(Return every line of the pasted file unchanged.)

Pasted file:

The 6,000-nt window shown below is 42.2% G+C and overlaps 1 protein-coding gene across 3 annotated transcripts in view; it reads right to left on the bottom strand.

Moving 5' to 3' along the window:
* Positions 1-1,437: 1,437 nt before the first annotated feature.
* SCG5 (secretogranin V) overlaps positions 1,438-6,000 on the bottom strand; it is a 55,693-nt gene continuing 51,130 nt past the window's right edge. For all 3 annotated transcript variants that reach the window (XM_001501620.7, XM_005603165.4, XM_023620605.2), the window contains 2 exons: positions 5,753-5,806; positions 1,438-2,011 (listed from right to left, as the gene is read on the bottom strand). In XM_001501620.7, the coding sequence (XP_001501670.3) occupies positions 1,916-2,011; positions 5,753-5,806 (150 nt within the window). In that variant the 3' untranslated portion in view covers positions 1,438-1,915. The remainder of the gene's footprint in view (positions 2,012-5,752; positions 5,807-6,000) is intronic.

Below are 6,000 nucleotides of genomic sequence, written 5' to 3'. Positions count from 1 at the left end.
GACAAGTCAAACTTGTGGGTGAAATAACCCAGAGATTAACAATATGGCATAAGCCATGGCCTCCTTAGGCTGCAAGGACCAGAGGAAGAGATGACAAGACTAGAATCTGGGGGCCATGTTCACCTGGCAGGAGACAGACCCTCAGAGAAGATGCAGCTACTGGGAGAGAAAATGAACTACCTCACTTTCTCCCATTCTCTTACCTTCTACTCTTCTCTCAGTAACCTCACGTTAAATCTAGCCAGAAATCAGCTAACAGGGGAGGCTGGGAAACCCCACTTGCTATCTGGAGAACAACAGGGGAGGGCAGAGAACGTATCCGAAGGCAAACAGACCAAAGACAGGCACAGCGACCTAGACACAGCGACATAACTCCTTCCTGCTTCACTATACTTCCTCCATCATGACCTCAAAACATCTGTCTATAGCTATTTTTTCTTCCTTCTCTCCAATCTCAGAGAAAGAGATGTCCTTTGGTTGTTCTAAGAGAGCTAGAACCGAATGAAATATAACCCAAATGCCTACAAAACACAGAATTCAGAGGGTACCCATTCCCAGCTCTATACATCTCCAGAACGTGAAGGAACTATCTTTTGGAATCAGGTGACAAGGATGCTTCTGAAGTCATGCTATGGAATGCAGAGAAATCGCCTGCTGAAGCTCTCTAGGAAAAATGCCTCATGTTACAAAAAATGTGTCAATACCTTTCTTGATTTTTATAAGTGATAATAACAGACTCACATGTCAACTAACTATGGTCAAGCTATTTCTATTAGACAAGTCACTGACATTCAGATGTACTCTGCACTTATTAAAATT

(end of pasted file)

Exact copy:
The 6,000-nt window shown below is 42.2% G+C and overlaps 1 protein-coding gene across 3 annotated transcripts in view; it reads right to left on the bottom strand.

Moving 5' to 3' along the window:
* Positions 1-1,437: 1,437 nt before the first annotated feature.
* SCG5 (secretogranin V) overlaps positions 1,438-6,000 on the bottom strand; it is a 55,693-nt gene continuing 51,130 nt past the window's right edge. For all 3 annotated transcript variants that reach the window (XM_001501620.7, XM_005603165.4, XM_023620605.2), the window contains 2 exons: positions 5,753-5,806; positions 1,438-2,011 (listed from right to left, as the gene is read on the bottom strand). In XM_001501620.7, the coding sequence (XP_001501670.3) occupies positions 1,916-2,011; positions 5,753-5,806 (150 nt within the window). In that variant the 3' untranslated portion in view covers positions 1,438-1,915. The remainder of the gene's footprint in view (positions 2,012-5,752; positions 5,807-6,000) is intronic.

Below are 6,000 nucleotides of genomic sequence, written 5' to 3'. Positions count from 1 at the left end.
GACAAGTCAAACTTGTGGGTGAAATAACCCAGAGATTAACAATATGGCATAAGCCATGGCCTCCTTAGGCTGCAAGGACCAGAGGAAGAGATGACAAGACTAGAATCTGGGGGCCATGTTCACCTGGCAGGAGACAGACCCTCAGAGAAGATGCAGCTACTGGGAGAGAAAATGAACTACCTCACTTTCTCCCATTCTCTTACCTTCTACTCTTCTCTCAGTAACCTCACGTTAAATCTAGCCAGAAATCAGCTAACAGGGGAGGCTGGGAAACCCCACTTGCTATCTGGAGAACAACAGGGGAGGGCAGAGAACGTATCCGAAGGCAAACAGACCAAAGACAGGCACAGCGACCTAGACACAGCGACATAACTCCTTCCTGCTTCACTATACTTCCTCCATCATGACCTCAAAACATCTGTCTATAGCTATTTTTTCTTCCTTCTCTCCAATCTCAGAGAAAGAGATGTCCTTTGGTTGTTCTAAGAGAGCTAGAACCGAATGAAATATAACCCAAATGCCTACAAAACACAGAATTCAGAGGGTACCCATTCCCAGCTCTATACATCTCCAGAACGTGAAGGAACTATCTTTTGGAATCAGGTGACAAGGATGCTTCTGAAGTCATGCTATGGAATGCAGAGAAATCGCCTGCTGAAGCTCTCTAGGAAAAATGCCTCATGTTACAAAAAATGTGTCAATACCTTTCTTGATTTTTATAAGTGATAATAACAGACTCACATGTCAACTAACTATGGTCAAGCTATTTCTATTAGACAAGTCACTGACATTCAGATGTACTCTGCACTTATTAAAATT